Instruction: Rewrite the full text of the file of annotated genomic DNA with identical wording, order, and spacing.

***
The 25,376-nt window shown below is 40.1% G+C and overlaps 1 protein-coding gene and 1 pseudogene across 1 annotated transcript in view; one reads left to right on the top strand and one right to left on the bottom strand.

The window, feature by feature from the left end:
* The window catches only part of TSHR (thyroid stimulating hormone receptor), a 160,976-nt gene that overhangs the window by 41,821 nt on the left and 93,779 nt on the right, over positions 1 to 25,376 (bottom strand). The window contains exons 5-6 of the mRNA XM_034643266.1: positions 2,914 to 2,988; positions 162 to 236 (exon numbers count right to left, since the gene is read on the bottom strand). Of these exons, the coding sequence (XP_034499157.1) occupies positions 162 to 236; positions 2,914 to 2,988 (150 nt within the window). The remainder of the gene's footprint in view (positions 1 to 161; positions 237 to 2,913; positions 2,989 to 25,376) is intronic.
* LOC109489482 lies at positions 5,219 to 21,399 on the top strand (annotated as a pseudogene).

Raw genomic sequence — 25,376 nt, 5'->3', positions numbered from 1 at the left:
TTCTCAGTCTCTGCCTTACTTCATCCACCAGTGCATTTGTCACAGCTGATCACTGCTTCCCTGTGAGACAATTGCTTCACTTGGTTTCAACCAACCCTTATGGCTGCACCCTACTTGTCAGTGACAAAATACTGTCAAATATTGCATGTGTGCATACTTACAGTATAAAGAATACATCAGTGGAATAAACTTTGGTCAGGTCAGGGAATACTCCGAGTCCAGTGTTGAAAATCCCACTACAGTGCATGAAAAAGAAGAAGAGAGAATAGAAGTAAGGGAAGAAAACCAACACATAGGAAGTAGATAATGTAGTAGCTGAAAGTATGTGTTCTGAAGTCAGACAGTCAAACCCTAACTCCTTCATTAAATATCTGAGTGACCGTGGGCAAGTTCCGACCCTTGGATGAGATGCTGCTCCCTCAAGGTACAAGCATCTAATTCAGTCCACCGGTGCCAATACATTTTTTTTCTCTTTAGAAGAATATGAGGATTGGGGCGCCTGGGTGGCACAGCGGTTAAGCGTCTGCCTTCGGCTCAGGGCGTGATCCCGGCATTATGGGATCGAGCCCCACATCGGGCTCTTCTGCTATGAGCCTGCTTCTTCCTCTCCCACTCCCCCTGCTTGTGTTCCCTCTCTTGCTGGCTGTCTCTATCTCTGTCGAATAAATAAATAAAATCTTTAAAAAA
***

The 25,376-nt window shown below is 40.1% G+C and overlaps 1 protein-coding gene and 1 pseudogene across 1 annotated transcript in view; one reads left to right on the top strand and one right to left on the bottom strand.

The window, feature by feature from the left end:
* The window catches only part of TSHR (thyroid stimulating hormone receptor), a 160,976-nt gene that overhangs the window by 41,821 nt on the left and 93,779 nt on the right, over positions 1 to 25,376 (bottom strand). The window contains exons 5-6 of the mRNA XM_034643266.1: positions 2,914 to 2,988; positions 162 to 236 (exon numbers count right to left, since the gene is read on the bottom strand). Of these exons, the coding sequence (XP_034499157.1) occupies positions 162 to 236; positions 2,914 to 2,988 (150 nt within the window). The remainder of the gene's footprint in view (positions 1 to 161; positions 237 to 2,913; positions 2,989 to 25,376) is intronic.
* LOC109489482 lies at positions 5,219 to 21,399 on the top strand (annotated as a pseudogene).

Raw genomic sequence — 25,376 nt, 5'->3', positions numbered from 1 at the left:
TTCTCAGTCTCTGCCTTACTTCATCCACCAGTGCATTTGTCACAGCTGATCACTGCTTCCCTGTGAGACAATTGCTTCACTTGGTTTCAACCAACCCTTATGGCTGCACCCTACTTGTCAGTGACAAAATACTGTCAAATATTGCATGTGTGCATACTTACAGTATAAAGAATACATCAGTGGAATAAACTTTGGTCAGGTCAGGGAATACTCCGAGTCCAGTGTTGAAAATCCCACTACAGTGCATGAAAAAGAAGAAGAGAGAATAGAAGTAAGGGAAGAAAACCAACACATAGGAAGTAGATAATGTAGTAGCTGAAAGTATGTGTTCTGAAGTCAGACAGTCAAACCCTAACTCCTTCATTAAATATCTGAGTGACCGTGGGCAAGTTCCGACCCTTGGATGAGATGCTGCTCCCTCAAGGTACAAGCATCTAATTCAGTCCACCGGTGCCAATACATTTTTTTTCTCTTTAGAAGAATATGAGGATTGGGGCGCCTGGGTGGCACAGCGGTTAAGCGTCTGCCTTCGGCTCAGGGCGTGATCCCGGCATTATGGGATCGAGCCCCACATCGGGCTCTTCTGCTATGAGCCTGCTTCTTCCTCTCCCACTCCCCCTGCTTGTGTTCCCTCTCTTGCTGGCTGTCTCTATCTCTGTCGAATAAATAAATAAAATCTTTAAAAAA